High-Calorie Diets May Put You at Risk for Prostate Cancer
Posted Jun 09 2012 7:00am
Articles about cancer usually aren’t fun to read, and you’re probably tempted to skip them when you see them. Don’t. This article has some information regarding both your diet and your exercise routine that might help you when you’re short on motivation or you feel like having a second piece of pie.
First, a brief anatomy lesson and a few statistics
The prostate gland is a male urogenital organ located below the bladder and in front the seminal vesicle and rectum. The urethra runs through the prostate gland to expel urine through the penis. A second tube forming the right arm of a “Y” connects the seminal vesicle to the urethra. The prostate gland functions to produce protective fluid for the semen and ensures that it is more fluid. As a man ages, his prostate gland may continue to grow—known as benign prostatic hyperplasia or benign prostatic hypertrophy (BPH)—compressing the urethra and interfering with normal urination.
Prostate cancer is the second most common cancer in American men, with only skin cancer occurring more frequently. It is diagnosed most frequently in older men—at an average age of 67—at a rate of nearly one-quarter of a million American men per year. As far as cancer-caused deaths, prostate cancer is the second most lethal cancer in American men, causing almost 30,000 deaths annually behind the most lethal cancer in men, lung cancer.
What sort of treatment options are out there?
Treatment options for prostate cancer are varied and have advanced beyond the once standard radical prostatectomy. Some surgeries are conducted robotically. Other treatment varieties have also improved. Radiation therapy, for example, is now able to target cancerous cells more directly via proton therapy , in comparison with the older method that affected all the cells and tissues in the affected area. New treatments cause fewer side effects and less discomfort for the prostate cancer patient. While treatment options are improving, so is the medical advice regarding avoiding developing prostate cancer in the first place.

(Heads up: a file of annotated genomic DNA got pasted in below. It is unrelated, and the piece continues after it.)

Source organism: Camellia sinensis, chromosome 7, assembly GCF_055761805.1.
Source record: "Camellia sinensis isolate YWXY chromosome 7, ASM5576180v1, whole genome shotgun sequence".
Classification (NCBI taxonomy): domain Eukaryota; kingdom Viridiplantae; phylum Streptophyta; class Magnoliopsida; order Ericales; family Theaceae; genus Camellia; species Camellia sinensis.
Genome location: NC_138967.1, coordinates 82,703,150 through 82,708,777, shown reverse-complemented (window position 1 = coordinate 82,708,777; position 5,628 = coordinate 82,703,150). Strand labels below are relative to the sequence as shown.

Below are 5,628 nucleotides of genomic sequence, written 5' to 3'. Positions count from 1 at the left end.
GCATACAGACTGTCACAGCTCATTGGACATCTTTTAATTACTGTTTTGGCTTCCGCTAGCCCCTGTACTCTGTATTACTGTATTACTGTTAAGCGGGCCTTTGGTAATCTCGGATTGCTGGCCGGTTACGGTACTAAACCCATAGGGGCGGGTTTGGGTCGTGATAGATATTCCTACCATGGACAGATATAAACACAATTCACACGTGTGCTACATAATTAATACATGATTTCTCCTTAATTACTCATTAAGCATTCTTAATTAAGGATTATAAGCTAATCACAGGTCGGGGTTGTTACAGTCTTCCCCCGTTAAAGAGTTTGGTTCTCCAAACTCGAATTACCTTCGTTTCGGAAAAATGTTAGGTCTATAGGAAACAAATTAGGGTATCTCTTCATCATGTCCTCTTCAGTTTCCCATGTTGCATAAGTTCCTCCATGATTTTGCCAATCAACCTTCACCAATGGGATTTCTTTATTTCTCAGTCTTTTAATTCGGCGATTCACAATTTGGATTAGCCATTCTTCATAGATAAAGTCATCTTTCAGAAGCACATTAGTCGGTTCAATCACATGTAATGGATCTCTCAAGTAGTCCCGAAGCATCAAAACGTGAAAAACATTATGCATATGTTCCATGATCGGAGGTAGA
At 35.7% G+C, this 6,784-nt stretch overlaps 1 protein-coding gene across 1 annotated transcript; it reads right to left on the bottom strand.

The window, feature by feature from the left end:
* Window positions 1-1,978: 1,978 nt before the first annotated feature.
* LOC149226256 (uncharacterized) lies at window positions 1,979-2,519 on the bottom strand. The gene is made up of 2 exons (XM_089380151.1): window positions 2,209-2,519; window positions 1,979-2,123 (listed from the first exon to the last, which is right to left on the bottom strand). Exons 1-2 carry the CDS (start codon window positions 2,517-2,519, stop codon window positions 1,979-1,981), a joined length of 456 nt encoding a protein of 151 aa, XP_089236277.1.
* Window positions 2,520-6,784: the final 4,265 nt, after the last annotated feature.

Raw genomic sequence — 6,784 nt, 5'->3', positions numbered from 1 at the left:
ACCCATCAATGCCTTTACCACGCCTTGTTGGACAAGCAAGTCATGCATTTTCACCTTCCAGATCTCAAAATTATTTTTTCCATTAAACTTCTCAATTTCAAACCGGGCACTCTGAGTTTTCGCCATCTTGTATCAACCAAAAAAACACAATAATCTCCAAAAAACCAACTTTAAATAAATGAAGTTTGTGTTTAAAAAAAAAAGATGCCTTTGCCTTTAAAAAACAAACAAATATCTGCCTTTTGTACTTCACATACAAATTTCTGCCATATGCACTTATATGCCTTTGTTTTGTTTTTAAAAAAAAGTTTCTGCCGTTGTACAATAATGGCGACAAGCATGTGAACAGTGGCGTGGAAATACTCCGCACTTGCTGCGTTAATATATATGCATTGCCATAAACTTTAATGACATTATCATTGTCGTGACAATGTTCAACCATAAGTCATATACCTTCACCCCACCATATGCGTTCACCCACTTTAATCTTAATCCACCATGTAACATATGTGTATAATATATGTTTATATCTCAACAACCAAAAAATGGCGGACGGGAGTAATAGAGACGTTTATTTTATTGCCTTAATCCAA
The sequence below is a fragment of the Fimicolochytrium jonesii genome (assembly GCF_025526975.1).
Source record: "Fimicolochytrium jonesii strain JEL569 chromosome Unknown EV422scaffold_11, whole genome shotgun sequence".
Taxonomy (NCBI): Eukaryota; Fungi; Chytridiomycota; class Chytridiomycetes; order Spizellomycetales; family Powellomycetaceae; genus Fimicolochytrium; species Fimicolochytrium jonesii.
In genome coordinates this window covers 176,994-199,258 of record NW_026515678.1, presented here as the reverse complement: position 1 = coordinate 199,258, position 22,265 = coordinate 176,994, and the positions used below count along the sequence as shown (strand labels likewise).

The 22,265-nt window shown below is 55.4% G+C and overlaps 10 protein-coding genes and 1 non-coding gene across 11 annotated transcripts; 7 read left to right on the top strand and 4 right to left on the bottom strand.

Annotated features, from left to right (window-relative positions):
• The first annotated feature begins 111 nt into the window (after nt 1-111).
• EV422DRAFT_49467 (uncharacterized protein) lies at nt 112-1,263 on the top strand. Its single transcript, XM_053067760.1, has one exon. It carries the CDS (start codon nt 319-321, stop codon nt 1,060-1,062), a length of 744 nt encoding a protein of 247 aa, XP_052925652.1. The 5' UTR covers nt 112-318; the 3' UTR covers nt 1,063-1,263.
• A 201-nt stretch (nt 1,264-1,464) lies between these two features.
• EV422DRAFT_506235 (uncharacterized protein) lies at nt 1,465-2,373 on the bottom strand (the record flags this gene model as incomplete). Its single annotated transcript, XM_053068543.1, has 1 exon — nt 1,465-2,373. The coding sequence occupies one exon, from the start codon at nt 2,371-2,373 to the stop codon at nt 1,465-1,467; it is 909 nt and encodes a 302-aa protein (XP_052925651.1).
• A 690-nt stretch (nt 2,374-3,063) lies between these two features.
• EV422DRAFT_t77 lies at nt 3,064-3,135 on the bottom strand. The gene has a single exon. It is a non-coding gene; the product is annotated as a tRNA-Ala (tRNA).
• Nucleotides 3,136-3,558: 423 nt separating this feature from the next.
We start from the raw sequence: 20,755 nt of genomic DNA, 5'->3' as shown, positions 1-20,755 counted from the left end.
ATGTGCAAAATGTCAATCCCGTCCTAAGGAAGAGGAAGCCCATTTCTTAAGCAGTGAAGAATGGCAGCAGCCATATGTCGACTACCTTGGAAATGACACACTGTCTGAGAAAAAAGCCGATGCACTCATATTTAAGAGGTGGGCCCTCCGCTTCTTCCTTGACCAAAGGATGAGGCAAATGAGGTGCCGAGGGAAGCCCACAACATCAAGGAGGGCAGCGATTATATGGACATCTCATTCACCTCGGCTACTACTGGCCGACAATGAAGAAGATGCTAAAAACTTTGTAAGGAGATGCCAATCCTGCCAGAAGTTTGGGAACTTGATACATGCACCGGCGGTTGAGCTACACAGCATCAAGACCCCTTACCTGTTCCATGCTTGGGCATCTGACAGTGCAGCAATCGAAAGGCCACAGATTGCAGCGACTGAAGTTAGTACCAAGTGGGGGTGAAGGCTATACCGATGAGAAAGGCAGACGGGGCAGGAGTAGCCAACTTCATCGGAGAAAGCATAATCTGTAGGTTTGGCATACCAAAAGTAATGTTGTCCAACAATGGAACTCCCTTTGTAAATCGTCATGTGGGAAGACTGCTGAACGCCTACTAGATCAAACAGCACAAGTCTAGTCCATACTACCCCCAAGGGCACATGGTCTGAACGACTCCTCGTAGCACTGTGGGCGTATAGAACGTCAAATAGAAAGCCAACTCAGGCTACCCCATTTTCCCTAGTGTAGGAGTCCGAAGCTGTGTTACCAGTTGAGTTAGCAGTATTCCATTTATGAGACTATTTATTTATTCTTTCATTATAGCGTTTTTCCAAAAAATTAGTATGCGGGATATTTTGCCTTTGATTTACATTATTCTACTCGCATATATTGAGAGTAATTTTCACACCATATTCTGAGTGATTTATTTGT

Is there a connection between prostate cancer and a high-calorie diet?
For many years, researchers have related specific conditions and habits to an increased incidence of prostate cancer. While studies still attempt to find certain foods that afford men a special protection against the disease, the Baltimore Longitudinal Study of Aging demonstrated that the first issue to address in a man’s diet is the number of calories consumed daily from any source. Individuals found to ingest the greatest number of calories—more than 2,600 per day—were later found to have the highest incidence of prostate cancer.
Other studies have related diets high in fat to an increased incidence of the disease. Yet another study showed that fat was again a culprit in some capacity: men who ate a strictly monitored low fat, high fiber diet with two required periods of exercise each day for one eleven day period were shown to develop blood serum components that decreased prostate cancer cell growth by 30 percent. Diets high in tomatoes suffused in olive oil, broccoli and fish—with a limited calcium intake—are said to particularly protective.
How does all of this tie in to exercise?
You don’t need to be told that exercise is good for you. But researchers have found that exercise can be particularly effective in decreasing known risks and conditions associated with later development of prostate cancer. For instance, a sedentary lifestyle without regular exercise is a known factor associated with the disease as is obesity, whereas exercise (combined with a ) has been shown to slow prostate cancer cell growth by as much as 30 percent.
Study after study demonstrates the remarkable protection that a healthy diet and regular exercise can help individuals to avoid disease and continue to live healthy lives. Now, another study reminds us to eat in moderation. It seems mom was right after all in advising us to eat our vegetables, do everything in moderation and go outside and play.
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